1. I have problems in my cervial and lumbar spine and wonder if rowing might negatively effect me?
    2. What are the maintenance instructions for a water rower? Does the water chamber need to be disinfected and water changed often?

    Thanks in advance,
    Theresa

    1. Hi Theresa,

      Thank you so much for the kind words! I work very hard to be honest in my reviews and I appreciate the feedback!

      WaterRower did make a very smart PR move by having their rower featured in House of Cards. I bet they didn’t realize how big of an impact it would have! I’m sure it was a nice bump to their bottom line :)

      To answer your questions:

      1) It is so hard to answer questions on whether a rowing machine will effect people with back issues. I’m by no means a doctor or even someone who knows a lot about spine injuries. I have had people ask similar questions who went on to purchase a rower and didn’t have any issues with their back. However, the lower spine is always a concern for me because rowing requires pivoting back and forth, which to me seems like a lot of pressure/work on the lower spine. I think your best option would be to find a rower locally and test it out. Maybe even join a gym for a month that has a rower and use it a few times a week. That would be better than spending $1,000 on a WaterRower to only find out it causes you back pain.

      2) The maintenance on WaterRowers is very, very low. Basically, you fill the tank with water when you first assemble the machine, then you place a chlorine tablet in the water and close the tank. You can add/subtract water from the tank to increase/decrease the “resistance” of the rower but most people keep the level the same. The chlorine tablets last over 6-months and a few come with the machine. So basically every 6-months you can add a tablet and you should never worry about any mold, etc. in the tank.

      I hope this helps and let me know if you have any other questions!

  3. Hi Edwin
    Thanks for a great site. Magnificient and informative.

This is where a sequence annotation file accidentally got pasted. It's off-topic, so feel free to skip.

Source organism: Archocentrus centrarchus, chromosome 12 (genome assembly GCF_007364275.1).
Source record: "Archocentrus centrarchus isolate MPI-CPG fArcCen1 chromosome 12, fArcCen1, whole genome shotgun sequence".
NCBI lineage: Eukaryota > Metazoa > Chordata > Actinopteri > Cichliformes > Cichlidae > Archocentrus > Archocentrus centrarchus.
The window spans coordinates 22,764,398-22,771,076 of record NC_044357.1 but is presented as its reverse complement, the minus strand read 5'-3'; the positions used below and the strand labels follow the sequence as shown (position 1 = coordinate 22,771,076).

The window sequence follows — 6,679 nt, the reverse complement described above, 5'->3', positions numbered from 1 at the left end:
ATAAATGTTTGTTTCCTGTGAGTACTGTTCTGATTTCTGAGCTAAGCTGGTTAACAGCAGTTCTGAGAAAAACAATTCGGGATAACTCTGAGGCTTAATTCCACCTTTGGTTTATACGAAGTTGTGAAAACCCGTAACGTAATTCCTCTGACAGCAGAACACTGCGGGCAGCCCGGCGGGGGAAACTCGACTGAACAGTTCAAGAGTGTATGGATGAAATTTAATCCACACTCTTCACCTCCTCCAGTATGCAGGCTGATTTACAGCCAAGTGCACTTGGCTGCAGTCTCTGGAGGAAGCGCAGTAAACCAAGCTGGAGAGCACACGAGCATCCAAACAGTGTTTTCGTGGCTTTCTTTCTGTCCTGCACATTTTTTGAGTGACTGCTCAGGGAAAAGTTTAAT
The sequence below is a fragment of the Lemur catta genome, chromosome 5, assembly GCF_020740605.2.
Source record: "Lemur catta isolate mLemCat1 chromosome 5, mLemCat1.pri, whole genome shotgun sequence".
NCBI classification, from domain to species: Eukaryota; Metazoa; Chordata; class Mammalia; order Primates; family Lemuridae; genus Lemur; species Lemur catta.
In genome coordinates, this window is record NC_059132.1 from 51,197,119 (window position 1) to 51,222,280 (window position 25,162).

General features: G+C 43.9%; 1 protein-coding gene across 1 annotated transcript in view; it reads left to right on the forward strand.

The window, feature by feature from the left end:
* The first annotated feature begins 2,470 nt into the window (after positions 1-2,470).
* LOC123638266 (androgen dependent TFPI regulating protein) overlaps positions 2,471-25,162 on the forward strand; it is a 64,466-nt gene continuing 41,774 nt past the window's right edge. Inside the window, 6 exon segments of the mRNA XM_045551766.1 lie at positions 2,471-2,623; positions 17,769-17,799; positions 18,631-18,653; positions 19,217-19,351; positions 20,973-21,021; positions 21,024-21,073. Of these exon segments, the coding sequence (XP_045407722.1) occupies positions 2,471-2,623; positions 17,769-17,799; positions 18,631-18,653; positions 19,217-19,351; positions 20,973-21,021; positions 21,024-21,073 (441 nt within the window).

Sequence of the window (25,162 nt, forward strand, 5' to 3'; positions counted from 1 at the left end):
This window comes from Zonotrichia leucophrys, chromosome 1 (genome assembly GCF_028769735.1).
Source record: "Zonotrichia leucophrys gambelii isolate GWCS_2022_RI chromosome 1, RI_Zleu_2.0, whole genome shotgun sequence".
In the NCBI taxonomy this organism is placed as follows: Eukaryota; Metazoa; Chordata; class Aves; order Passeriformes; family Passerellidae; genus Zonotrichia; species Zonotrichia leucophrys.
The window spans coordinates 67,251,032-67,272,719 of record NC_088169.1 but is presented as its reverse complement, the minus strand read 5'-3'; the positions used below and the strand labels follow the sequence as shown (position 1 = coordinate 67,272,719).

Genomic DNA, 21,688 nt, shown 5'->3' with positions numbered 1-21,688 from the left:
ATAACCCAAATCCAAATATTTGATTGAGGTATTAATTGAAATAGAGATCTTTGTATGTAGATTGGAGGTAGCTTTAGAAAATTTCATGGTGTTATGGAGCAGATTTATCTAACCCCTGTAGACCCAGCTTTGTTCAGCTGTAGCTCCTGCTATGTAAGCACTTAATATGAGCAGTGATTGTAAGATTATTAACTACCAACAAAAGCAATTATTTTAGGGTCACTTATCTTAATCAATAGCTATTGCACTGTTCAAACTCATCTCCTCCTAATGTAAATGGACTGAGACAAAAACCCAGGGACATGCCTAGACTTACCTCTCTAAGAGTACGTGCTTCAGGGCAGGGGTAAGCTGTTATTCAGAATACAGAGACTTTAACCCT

My challenge is, that I need a rowing machine for my wife and me. It comes down to Concept2 Model D or WaterRower Natural.
    We won’t be using the same resistance when we workout. So will it be easier for both of us to use Concept2, or can we use the WaterRower with the same amount of water in the tank without any problems?
    Best Regards
    Mads Jakobsen

    1. Hi Mads – thanks for reaching out and for the kind words!

      I don’t think switching the “resistance” on either rowers will be that difficult for 2 people. On the Concept2, it’s obviously easy and is just a lever. On a WaterRower, it would require adding/subtracting water from the tank. However, I think most people realize after rowing a few time that it doesn’t make too much of a difference and most people like rowing with it at a medium level.

      Even on a Concept2, the most common damper setting is a 5 and it’s the setting recommend by Concept2.

      I would first decide if you like air or water resistance better. If one really stands out that you like, then I would choose that resistance type.

    1. Hi Andrew – unfortunately, I can’t remember the last time I saw a WaterRower or any of the big name rowers go on sale. Your best bet would be to look for a used rowing machine. The only issue is that right now during the pandemic, home fitness equipment is selling for a premium.